The criteria of TSI were followed by the approach of Carlson (1977); values of TSI less than 40 were grouped into oligotrophic state, and the values of 40–50 and 50–70 were categorized as mesotrophic and eutrophic states, respectively. Values higher than 70 are considered as hypertrophic state (Carlson 1977). Non-algal light attenuation coefficient (K na) was estimated in order to evaluate the mechanisms controlling light attenuation in the water column. Non-algal light attenuation was calculated using the following formula:
Annual and seasonal mean data of trophic variables such as TN, TP, Secchi depth (SD), and CHL were log-transformed to normalize for the requirements of parametric regression analysis. In addition, we identified the annual trend and the trend analysis over the long-term period was performed by an approach of Mann-Kendall statistical test.
Results and discussion
Modifications of flow regime after the upper dam construction
Annual and seasonal flow regime in DR is directly determined by rainfall patterns. During the study period of 1992–2013, high rainfalls occurred in the years of 1998, 2003, and 2011 and the maximum of 1738 mm was found in 1998 (Fig. 2). These periods were evidently flood years. In contrast, low rainfalls occurred in the years of 1994, 2001, and 2008 (Fig. 2a) and the minimum of 638 mm was found in 1994, indicating that these periods were drought years. In the meantime, rainfalls in the remaining years had no big differences (Fig. 2a).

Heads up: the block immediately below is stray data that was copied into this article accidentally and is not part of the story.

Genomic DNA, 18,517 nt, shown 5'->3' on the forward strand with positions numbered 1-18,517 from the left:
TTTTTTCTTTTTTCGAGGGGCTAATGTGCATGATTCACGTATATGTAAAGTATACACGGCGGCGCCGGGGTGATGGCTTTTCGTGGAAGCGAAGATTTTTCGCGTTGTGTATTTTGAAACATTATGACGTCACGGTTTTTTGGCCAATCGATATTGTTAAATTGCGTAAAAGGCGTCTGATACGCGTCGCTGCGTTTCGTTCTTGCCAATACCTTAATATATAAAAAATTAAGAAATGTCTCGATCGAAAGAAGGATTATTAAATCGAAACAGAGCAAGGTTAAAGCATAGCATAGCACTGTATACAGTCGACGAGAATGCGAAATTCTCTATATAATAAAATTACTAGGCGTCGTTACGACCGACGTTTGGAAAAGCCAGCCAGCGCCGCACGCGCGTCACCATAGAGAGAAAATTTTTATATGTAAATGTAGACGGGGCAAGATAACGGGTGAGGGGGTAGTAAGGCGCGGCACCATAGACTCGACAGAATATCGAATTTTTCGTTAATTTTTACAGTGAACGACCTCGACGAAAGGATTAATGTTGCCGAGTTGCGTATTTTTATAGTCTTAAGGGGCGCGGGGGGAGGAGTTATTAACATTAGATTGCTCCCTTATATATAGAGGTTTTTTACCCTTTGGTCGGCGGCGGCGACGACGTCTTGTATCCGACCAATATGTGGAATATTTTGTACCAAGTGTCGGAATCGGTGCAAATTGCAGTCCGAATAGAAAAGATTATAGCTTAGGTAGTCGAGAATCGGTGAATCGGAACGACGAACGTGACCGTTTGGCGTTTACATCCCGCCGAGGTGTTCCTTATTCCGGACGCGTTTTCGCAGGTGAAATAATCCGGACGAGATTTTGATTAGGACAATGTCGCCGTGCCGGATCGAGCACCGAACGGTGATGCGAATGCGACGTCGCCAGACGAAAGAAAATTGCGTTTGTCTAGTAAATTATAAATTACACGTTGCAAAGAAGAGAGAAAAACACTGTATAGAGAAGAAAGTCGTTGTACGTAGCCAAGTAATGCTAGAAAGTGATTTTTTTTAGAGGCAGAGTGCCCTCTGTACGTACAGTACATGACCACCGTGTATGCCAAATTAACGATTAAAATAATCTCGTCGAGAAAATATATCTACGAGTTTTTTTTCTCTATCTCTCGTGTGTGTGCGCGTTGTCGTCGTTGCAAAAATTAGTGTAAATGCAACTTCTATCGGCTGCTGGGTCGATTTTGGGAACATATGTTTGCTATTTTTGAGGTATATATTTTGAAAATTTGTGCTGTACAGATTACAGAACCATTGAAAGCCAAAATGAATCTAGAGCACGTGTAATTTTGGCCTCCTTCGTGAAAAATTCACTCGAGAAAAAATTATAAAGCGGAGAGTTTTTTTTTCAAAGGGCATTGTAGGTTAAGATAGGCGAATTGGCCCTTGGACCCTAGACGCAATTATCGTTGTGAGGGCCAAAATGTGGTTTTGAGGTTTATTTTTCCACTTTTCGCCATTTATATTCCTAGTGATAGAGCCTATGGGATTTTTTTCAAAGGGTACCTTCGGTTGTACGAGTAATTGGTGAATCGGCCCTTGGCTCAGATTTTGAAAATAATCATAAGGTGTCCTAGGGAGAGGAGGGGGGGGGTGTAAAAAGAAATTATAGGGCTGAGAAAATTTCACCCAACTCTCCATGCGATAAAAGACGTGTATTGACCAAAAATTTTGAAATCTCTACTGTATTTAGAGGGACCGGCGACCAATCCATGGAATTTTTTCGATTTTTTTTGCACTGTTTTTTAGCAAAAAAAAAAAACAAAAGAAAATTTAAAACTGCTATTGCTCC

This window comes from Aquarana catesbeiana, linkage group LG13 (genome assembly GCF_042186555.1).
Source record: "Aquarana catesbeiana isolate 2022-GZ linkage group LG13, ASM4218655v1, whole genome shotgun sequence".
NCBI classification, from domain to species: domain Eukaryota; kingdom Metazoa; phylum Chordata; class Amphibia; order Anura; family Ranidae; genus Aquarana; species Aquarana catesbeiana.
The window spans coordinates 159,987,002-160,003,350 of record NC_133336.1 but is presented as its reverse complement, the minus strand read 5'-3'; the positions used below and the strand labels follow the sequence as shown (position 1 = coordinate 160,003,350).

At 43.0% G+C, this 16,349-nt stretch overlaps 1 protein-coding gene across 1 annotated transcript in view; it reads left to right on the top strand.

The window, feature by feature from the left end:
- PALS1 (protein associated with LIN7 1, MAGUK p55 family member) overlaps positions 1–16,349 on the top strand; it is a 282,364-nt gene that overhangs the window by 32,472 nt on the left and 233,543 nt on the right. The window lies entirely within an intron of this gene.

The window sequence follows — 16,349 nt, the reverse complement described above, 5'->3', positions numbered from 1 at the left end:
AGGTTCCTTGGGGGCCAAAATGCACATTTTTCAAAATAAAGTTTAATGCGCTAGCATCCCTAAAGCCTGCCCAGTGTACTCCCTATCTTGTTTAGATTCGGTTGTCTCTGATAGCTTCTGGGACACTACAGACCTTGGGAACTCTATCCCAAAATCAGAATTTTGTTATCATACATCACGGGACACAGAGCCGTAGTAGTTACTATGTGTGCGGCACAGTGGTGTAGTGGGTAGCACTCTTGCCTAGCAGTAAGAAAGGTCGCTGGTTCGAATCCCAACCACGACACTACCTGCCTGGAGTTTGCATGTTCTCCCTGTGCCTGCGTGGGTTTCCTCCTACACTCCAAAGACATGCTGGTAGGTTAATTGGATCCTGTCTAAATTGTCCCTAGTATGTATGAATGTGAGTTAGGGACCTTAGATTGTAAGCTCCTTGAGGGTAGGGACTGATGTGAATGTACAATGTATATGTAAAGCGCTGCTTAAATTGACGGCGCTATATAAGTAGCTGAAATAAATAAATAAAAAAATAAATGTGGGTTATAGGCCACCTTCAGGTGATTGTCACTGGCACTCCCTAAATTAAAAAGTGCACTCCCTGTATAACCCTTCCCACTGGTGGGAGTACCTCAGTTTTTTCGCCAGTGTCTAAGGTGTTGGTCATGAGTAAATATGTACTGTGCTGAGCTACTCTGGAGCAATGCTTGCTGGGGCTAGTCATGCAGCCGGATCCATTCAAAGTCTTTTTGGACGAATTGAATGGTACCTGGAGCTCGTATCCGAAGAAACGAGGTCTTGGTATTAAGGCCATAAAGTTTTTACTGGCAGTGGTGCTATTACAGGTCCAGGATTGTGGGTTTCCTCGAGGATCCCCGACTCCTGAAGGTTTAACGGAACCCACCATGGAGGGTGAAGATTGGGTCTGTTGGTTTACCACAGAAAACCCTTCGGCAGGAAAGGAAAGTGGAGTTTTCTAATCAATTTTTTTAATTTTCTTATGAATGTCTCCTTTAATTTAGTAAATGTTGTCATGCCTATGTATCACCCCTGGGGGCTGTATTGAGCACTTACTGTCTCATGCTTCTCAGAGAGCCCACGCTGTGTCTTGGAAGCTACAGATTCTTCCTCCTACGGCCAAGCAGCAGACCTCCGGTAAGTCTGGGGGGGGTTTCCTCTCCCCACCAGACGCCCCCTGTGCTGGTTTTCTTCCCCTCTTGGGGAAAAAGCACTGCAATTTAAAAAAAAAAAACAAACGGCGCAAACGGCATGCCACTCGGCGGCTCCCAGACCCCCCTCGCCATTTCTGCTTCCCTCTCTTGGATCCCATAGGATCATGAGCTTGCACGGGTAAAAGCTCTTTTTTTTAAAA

Monthly inflow and discharge volume showed large differences between the two periods before (B-CUD) and after the construction of the upper dam (A-CUD). The largest differences of inflow and discharge volume between the B-CUD and A-CUD occurred in the monsoon season of July–August; monthly inflow was 2032.38 m3 B-CUD in the August vs. 225.51 m3 A-CUD in the August, while monthly dischange was 1575.42 m3 B-CUD in the August vs. 171.39 m3 A-CUD in the August. In other words, inflow volume in the B-CUD directly influenced by rainfall, but the response was really weak in the A-CUD. Our observation of inflow and discharge volume suggests that large inflow and outflow volumes were reduced after the upper dam construction, especially during the monsoon of July–August. These hydrological changes after the upper dam construction may modify the nutrient regime, solid dynamics, ionic contents, and algal growth in DR.
Spatio-temporal variation of pH, water temperature, and conductivity
The construction of the YD resulted in increases of pH in DR. Before the dam construction (B-CUD), the mean values of pH during the premonsoon were <7.5 in the all three zones of Rz, Tz, and Lz (Fig. 3a). But, after the dam construction (A-CUD), the pH values during the premonsoon were >7.5 in all the three zones (Fig. 3b). These results suggest that during the premonsoon, the mean pH was significantly greater after the upper dam construction. During the monsoon, pH values, however, did not show a significant difference between the B-CUD and A-CUD (Fig. 3c, d). The differences in the mean pH between the B-CUD and A-CUD were most pronounced during the postmonsoon (Fig. 3e, f). We believe that pH increased after the upper dam construction.